If it can be argued that live Baroque music is in need of a facelift, the members of the period music ensemble Red Priest are the surgeons for the job. Clad in red shirts and black trousers, the British foursome took the stage at Rollins’ Tiedtke Concert Hall on Sunday afternoon, infusing an all-Baroque program with a fresh aura of whimsicality.
Established in 1997, Red Priest is known for adding a nonchalant and humorous spin to Baroque classics. But the joviality is never at the expense of top-notch musicianship; the interplay between Piers Adams, recorders, David Greenberg, violin, Angela East, cello, and David Wright, harpsichord, is accomplished superbly. Their repertoire, performed mostly from memory, allows for stylistic liberties and improvisation, all carefully controlled by the group’s remarkable synergy.
And so it went on Sunday’s concert, presented by the Bach Festival Society. The contrapuntal textures of the Overture of Handel’s Messiah displayed the ensemble’s accuracy. Sensible phrasing held together the swirl of melodies as the group synthesized Handel’s music – featured throughout the program – into a delectable four-instrument arrangement.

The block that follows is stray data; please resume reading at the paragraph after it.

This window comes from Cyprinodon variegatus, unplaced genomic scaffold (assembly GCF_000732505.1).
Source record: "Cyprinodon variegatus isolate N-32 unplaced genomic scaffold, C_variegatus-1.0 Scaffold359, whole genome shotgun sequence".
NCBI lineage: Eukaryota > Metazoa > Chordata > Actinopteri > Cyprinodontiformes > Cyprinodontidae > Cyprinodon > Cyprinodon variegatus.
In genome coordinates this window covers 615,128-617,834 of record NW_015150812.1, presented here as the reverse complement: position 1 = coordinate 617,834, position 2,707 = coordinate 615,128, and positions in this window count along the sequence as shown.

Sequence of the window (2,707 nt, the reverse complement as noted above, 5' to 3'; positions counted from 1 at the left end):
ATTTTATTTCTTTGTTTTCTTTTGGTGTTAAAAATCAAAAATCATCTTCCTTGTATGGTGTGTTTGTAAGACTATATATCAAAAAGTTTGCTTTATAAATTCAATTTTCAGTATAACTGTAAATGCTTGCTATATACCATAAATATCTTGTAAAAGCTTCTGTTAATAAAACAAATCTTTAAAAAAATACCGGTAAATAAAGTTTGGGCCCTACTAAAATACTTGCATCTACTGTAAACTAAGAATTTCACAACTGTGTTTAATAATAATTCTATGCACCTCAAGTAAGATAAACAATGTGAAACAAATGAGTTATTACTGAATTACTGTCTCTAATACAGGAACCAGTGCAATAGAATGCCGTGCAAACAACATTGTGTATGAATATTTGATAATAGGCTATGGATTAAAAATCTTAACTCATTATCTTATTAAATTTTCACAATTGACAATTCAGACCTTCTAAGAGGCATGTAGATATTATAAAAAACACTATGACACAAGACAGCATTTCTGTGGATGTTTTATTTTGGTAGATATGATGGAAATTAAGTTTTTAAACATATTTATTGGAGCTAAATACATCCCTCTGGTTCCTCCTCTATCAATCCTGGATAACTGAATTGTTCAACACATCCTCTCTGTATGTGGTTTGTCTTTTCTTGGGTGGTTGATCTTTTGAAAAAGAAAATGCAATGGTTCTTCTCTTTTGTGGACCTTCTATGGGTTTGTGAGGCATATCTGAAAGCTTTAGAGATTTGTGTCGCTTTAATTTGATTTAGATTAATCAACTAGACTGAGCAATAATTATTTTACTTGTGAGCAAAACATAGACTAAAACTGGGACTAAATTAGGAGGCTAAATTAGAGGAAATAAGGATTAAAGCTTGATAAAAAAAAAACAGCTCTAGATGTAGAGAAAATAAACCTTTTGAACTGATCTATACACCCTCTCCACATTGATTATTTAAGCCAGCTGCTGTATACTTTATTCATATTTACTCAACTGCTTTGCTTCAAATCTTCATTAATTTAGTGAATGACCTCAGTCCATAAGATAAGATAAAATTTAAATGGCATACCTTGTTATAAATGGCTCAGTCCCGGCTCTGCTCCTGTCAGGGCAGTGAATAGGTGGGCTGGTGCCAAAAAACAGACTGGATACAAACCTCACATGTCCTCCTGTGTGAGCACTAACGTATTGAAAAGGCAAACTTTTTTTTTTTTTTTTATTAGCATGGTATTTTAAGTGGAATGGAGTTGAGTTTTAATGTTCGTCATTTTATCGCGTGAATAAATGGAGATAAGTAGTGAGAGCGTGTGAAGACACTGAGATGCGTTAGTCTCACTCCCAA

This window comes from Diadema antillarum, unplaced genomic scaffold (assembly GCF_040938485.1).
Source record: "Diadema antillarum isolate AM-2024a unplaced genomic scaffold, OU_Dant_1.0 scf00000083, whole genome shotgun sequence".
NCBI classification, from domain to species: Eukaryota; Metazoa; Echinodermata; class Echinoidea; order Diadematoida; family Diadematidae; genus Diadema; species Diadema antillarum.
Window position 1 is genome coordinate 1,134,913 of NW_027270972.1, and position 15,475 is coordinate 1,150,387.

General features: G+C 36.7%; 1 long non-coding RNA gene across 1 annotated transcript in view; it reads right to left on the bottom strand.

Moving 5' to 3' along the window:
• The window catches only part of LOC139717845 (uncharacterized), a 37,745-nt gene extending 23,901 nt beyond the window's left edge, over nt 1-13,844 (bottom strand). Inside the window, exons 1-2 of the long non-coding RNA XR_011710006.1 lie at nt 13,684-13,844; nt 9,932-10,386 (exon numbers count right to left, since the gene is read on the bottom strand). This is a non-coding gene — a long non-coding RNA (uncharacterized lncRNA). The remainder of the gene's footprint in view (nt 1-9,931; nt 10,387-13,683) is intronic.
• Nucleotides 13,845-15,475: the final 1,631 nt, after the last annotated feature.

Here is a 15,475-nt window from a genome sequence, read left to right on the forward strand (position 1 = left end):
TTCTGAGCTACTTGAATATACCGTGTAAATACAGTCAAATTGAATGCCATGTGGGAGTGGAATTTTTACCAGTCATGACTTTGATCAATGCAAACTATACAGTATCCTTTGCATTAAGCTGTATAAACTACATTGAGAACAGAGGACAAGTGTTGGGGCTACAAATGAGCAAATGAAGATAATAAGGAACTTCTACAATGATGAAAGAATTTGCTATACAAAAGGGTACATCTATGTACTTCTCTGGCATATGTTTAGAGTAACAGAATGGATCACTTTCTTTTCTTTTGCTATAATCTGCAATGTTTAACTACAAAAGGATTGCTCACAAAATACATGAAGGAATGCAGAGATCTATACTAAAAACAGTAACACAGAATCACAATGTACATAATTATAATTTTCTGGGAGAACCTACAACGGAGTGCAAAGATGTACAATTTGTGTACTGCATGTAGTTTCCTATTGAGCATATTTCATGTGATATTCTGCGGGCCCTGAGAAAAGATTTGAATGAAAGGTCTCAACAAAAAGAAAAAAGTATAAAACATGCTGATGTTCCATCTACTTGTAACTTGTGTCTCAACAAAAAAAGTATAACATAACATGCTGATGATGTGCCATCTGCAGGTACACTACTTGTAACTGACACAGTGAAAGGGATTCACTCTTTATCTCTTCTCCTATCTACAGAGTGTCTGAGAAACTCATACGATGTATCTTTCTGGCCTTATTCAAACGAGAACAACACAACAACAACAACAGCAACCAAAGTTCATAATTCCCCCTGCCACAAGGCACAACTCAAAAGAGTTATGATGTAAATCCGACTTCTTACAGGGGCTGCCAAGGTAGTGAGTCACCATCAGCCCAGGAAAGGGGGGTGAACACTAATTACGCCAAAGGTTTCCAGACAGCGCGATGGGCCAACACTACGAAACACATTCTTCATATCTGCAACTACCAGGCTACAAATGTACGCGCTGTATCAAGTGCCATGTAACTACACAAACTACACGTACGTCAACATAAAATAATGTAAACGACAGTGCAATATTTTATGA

The array of Adams’ period recorders underneath the harpsichord showed the toolbox of a unique artist and entertainer. Most of the concert served as a showcase for his complete mastery of the exotic instrument. A musical pastiche, “The Messiah Suite: Part 2”, started with a soulful bass recorder—its peculiar shape might remind you of something you would find underneath your kitchen sink —over a pedal tone on the cello.
The performances were most rewarding when the pace slowed down and the theatricalities subsided, which still allowed for much charisma to be infused to the selections. Besides improvisation over figured bass lines, the group added percussive effects—fluttering over the mouthpiece of the recorder, light drumming on the back of the violin, and foot tapping—and a subversive battle of squeals between violin and cello in the last movement of the Telemann sonata.
Still more memorable were “The Messiah Suite: Part 3”, which amusingly mixed a guffawing snippet of Happy Birthday with the ‘Hallelujah’ from the revered oratorio and a tongue-in-cheek walking bass line on the cello, and a medley titled “Bach on G”, featuring solo spotlights for East and Greenberg. The latter entered to join the cello almost imperceptibly, a great feat in attack and control of dynamics; this was followed by a rambunctious Scottish fiddle jig. The sound was a potpourri of styles, impossible to turn away from, yet curiously artificial, but always wrapped up with a bow of inimitable musicianship.
My lingering recollections of Red Priest’s delightful take on the Telemann sonata makes me think that the German master would not have had it any other way.